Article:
Finally, the moment of truth arrived. The target slowed and stopped at the pre-arranged place, the bookshop, just as Steve predicted. The target was looking around but not seeing the person he was supposed to meet. At last, with Steve standing only eight paces behind him, the target turned to face him. Recognition dawned on his face then, as Steve revealed his weapon, the look turned into puzzlement and then fear. Before he could speak, Steve fired. His aim was good - it was a direct hit to the chest.

Mission accomplished. The Plan completed. Perfect execution.

Before I can finish the question, he fires. The sound is surprisingly quiet. I feel the round hit my chest - not as hard as I might have expected - and I wonder what I have done to make him want to shoot me.

Now he's pointing at me and laughing. I can't feel any pain, which surprises me again. He's now collapsed onto his knees and laughing hysterically. I really don't understand what is going on. I should be dead, or at least bleeding, and why does Steve think it's so funny. Then, finally, the light dawns on me.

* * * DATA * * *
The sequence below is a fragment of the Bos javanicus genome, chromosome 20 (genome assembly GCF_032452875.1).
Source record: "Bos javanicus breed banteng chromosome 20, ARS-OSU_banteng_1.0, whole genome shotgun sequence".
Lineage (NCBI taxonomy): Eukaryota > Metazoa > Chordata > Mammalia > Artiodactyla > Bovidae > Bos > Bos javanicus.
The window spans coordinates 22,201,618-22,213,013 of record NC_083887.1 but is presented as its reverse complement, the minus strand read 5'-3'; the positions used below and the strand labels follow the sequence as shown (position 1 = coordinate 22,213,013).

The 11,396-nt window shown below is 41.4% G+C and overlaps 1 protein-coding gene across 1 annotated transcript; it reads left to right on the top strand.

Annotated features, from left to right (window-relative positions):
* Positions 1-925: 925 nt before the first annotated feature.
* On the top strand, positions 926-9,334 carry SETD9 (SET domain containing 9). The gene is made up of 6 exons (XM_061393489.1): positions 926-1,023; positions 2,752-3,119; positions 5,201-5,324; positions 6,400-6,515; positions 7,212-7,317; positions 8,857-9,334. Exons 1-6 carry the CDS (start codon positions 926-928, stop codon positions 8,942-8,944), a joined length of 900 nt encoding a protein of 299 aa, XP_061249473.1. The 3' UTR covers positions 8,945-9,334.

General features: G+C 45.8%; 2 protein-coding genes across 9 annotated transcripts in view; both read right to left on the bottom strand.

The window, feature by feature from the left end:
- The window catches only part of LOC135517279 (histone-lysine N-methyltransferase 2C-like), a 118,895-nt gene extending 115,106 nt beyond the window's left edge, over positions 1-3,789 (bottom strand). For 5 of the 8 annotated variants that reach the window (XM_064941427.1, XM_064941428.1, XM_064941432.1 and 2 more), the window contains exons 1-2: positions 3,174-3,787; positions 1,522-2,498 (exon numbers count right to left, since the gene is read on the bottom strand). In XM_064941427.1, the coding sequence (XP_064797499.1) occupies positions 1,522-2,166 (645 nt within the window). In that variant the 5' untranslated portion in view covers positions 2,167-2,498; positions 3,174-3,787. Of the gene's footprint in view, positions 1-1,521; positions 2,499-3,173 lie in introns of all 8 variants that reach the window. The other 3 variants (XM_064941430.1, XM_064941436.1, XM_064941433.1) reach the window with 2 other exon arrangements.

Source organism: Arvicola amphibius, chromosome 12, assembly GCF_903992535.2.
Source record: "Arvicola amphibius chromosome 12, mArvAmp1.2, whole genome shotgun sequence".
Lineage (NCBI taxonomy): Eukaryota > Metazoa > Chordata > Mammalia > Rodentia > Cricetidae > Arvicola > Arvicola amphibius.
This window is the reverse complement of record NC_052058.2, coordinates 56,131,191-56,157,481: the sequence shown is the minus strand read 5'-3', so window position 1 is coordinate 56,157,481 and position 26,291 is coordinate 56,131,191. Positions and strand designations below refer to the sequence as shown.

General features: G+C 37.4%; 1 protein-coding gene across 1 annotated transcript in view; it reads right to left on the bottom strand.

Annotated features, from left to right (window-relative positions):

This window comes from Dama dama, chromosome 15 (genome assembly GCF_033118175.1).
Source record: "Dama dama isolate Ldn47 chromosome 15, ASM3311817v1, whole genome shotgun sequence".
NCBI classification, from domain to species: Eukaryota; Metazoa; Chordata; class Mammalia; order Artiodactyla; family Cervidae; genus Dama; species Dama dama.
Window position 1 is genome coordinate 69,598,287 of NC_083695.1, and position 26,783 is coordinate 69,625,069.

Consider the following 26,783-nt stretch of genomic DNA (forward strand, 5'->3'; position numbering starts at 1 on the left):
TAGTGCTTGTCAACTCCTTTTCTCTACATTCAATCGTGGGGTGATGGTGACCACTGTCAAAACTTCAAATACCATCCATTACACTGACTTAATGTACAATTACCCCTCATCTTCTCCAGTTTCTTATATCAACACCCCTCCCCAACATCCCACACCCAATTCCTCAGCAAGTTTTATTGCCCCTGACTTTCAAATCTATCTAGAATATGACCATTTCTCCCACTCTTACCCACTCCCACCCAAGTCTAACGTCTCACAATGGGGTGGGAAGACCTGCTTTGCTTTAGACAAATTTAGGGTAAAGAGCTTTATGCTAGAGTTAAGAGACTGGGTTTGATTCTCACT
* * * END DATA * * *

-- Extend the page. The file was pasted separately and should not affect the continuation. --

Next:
"You bastard! You shot me with an Airsoft gun!" I complain.

"Yeah, I got you good, didn't I?"

"I nearly had a bloody heart attack!"

"Ah well, no harm done. You seem to be moving a bit slow today though."

"Yeah," I reply, "I think my batteries are running down."

Steve laughs again, enjoying the joke.

Thus far unnoticed, a figure is standing, waiting silently, watching them, his stillness and grey uniform out of place in the rush of colour on the high street.